Use of contact details (without cost)

  hockeyman 20:48 12 Mar 2008

The following extract from the Sky PC Anytime which you have to agree to use the Sky Anytime service (programs on PC) means that BSkyB (14.1) is allowed to use your contact details in anyway, without you being allowed to say no without a phone call (14.3) to (A local cost call now but was a national call previously).

Are Sky taking advantage? - (my option YES)
Is this against the law? I would hope so but that's what this post is about.

Privacy and Personal Information


You confirm that any member of the British Sky Broadcasting group may use and share information we hold about you with other companies in the group for market research and the marketing of Sky’s products and services. This may include sending you marketing by email or SMS about Sky Anytime on PC or other similar products and services unless you advise us of your preference not to receive such forms of marketing.


Information held by the British Sky Broadcasting group about you may also be shared with other companies outside the group, including for sales and marketing purposes and for market research on products and services, unless you advise us of your preference not to share such information with such third party companies.


If you have not already told us that you do not want to receive marketing by email or SMS, or us to share information about you with companies outside the British Sky Broadcasting group, then please call Sky Anytime on PC Customer Service on 08442 411 599.


We may from time to time assess your credit standing using credit scoring, and may use information from, and supply information to, outside agencies for this. We will apply reasonable practices for administering your account based on the result of that scoring.

For full terms and conditions see :-
click here

  Forum Editor 21:59 12 Mar 2008

Well yes, the company is taking advantage of having a huge database of customers' details - in precisely the same way as many other companies. You can easily opt out of the system, just tell SKY that you don't want your information shared in this fashion.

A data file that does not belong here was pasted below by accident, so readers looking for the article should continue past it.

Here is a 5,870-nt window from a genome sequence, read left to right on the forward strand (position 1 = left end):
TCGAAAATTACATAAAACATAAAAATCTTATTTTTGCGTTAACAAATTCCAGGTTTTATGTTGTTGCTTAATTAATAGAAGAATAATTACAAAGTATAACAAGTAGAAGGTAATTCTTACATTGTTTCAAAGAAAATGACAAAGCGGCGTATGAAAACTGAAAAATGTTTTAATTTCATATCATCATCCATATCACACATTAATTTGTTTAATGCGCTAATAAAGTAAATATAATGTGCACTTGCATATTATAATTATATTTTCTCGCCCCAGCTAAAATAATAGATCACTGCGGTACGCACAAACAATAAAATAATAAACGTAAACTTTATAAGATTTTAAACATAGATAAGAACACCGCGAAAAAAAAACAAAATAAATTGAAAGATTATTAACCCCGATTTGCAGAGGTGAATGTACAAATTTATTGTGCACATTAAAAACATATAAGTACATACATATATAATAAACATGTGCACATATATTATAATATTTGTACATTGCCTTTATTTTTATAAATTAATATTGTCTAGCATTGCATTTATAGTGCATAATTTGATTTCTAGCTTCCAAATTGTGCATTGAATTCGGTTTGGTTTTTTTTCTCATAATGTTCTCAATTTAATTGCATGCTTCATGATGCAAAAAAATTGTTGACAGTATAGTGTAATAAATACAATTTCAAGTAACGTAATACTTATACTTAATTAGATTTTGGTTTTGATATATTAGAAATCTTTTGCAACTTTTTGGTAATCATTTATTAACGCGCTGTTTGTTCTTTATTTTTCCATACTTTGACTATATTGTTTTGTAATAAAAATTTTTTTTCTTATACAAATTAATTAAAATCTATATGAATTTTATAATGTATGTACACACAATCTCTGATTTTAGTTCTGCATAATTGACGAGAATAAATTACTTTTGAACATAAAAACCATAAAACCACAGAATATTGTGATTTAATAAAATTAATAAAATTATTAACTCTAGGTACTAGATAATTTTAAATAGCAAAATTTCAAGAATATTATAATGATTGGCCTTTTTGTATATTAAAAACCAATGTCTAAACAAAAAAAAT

Is this against the law?

No, not as far as I can see.

  spuds 11:05 13 Mar 2008

Sky have notified you of their procedures,terms and conditions so no law as been broken, and its for the customer to decide if they want to proceed.

Perhaps what is confusing, is the way some companies go about this, either tick or un-tick a box, or notify in writing so your wishes are granted. Most people I guess, never bother to read terms and conditions, hence complaints about junk mail.

  techie4me 14:04 13 Mar 2008

The datebase that Sky have on their customers is used or sold to other comapnies.
It's widely done across many companies these days.
If you read the small print you do have an option to opt out if you want to.

  darrenrichie 14:15 13 Mar 2008

The main thing with these type of opt in/out clauses is that you have to make sure that you read what it is saying. Some will say "tick here if you wish to receive...." whereas others say "tick here if you don't wish to receive...."
Data protection says that you can ask for your details to be removed from such lists and they have to do it (with certain exceptions of course).
All sky have done is automatically opt you in unless you tell them you don't want to. It's a ploy but a legal one.

  hockeyman 18:45 13 Mar 2008

The main problem I had with the terms was that you had to make a call at local rates or write a letter and sent it to be removed, allowing Sky to use my contact details for emails in the mean time Sky had emailed me. As there was not way to either opt in or out during inital sign up process. This is what I was woundering was against the sprit if not the letter of the law

  ronalddonald 07:49 03 Jun 2008

Did you opt out of the terms?

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